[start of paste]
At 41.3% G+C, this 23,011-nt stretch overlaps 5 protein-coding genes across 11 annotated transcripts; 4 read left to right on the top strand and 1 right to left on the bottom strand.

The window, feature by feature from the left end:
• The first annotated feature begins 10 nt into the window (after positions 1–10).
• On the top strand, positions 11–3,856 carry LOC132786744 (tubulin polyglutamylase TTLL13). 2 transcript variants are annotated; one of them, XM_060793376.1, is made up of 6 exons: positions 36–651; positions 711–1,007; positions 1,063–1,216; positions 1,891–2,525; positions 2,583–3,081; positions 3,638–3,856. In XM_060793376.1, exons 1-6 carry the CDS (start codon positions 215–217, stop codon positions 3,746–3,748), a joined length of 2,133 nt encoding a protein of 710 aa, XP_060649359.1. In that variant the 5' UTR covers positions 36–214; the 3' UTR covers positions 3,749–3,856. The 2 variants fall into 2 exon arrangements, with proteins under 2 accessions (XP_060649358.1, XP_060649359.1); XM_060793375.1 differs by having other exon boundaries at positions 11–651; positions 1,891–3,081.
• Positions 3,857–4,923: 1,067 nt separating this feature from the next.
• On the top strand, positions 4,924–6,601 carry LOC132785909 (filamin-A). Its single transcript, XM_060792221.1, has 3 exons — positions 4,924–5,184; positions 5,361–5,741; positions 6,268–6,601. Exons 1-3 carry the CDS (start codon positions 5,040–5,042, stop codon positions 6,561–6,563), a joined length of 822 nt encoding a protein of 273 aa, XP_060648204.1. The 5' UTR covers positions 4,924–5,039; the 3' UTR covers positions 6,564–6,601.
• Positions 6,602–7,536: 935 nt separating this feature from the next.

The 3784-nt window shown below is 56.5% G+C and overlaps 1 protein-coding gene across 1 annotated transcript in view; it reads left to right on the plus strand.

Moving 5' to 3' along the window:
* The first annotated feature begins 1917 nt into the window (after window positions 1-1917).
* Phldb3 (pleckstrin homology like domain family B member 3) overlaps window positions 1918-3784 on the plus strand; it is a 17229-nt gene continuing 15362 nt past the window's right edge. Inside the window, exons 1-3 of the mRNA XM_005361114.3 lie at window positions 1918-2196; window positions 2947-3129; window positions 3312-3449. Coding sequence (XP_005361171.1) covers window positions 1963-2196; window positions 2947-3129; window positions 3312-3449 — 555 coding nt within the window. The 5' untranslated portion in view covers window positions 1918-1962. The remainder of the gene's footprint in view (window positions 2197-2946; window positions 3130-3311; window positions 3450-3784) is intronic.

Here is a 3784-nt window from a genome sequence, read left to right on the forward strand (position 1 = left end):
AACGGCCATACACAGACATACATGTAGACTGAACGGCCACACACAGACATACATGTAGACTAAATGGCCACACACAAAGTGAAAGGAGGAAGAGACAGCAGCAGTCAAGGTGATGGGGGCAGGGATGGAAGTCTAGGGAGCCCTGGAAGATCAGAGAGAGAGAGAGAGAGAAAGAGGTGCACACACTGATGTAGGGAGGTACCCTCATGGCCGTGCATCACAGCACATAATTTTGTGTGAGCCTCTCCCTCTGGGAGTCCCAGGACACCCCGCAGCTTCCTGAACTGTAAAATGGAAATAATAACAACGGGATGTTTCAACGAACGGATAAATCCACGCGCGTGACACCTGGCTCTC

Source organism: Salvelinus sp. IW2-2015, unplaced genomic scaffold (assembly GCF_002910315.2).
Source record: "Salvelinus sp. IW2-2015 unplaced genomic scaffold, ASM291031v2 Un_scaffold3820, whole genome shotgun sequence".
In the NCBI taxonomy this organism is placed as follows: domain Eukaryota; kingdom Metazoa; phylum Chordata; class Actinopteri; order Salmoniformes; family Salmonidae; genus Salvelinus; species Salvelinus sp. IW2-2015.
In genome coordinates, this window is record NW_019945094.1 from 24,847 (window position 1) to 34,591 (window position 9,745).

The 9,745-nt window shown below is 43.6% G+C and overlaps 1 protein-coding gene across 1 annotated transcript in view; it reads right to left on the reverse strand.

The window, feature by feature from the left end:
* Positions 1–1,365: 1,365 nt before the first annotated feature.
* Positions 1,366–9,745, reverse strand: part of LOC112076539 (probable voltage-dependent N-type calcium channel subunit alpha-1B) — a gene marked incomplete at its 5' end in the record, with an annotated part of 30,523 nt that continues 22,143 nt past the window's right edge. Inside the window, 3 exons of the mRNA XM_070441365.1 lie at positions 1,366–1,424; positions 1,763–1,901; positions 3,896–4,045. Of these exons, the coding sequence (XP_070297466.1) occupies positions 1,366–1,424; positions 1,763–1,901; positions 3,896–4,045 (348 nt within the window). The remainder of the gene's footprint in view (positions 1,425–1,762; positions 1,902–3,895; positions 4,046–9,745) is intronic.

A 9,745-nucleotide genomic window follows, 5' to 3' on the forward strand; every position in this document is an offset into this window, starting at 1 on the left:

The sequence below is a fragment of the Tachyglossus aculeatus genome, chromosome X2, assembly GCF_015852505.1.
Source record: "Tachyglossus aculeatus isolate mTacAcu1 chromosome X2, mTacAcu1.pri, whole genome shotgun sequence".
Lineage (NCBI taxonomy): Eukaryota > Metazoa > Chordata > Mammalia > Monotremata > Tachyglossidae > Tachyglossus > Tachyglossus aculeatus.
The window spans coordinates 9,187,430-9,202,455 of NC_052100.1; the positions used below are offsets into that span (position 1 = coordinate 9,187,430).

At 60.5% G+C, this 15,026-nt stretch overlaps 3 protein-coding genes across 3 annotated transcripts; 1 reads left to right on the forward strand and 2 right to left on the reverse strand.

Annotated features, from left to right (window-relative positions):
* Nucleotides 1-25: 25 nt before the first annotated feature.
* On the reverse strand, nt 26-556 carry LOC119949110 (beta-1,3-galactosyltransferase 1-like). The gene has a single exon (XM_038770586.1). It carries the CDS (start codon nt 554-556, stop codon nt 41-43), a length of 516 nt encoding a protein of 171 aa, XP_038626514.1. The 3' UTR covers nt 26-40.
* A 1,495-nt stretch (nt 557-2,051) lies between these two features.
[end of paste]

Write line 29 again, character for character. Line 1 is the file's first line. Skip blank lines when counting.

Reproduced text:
* Nucleotides 1-25: 25 nt before the first annotated feature.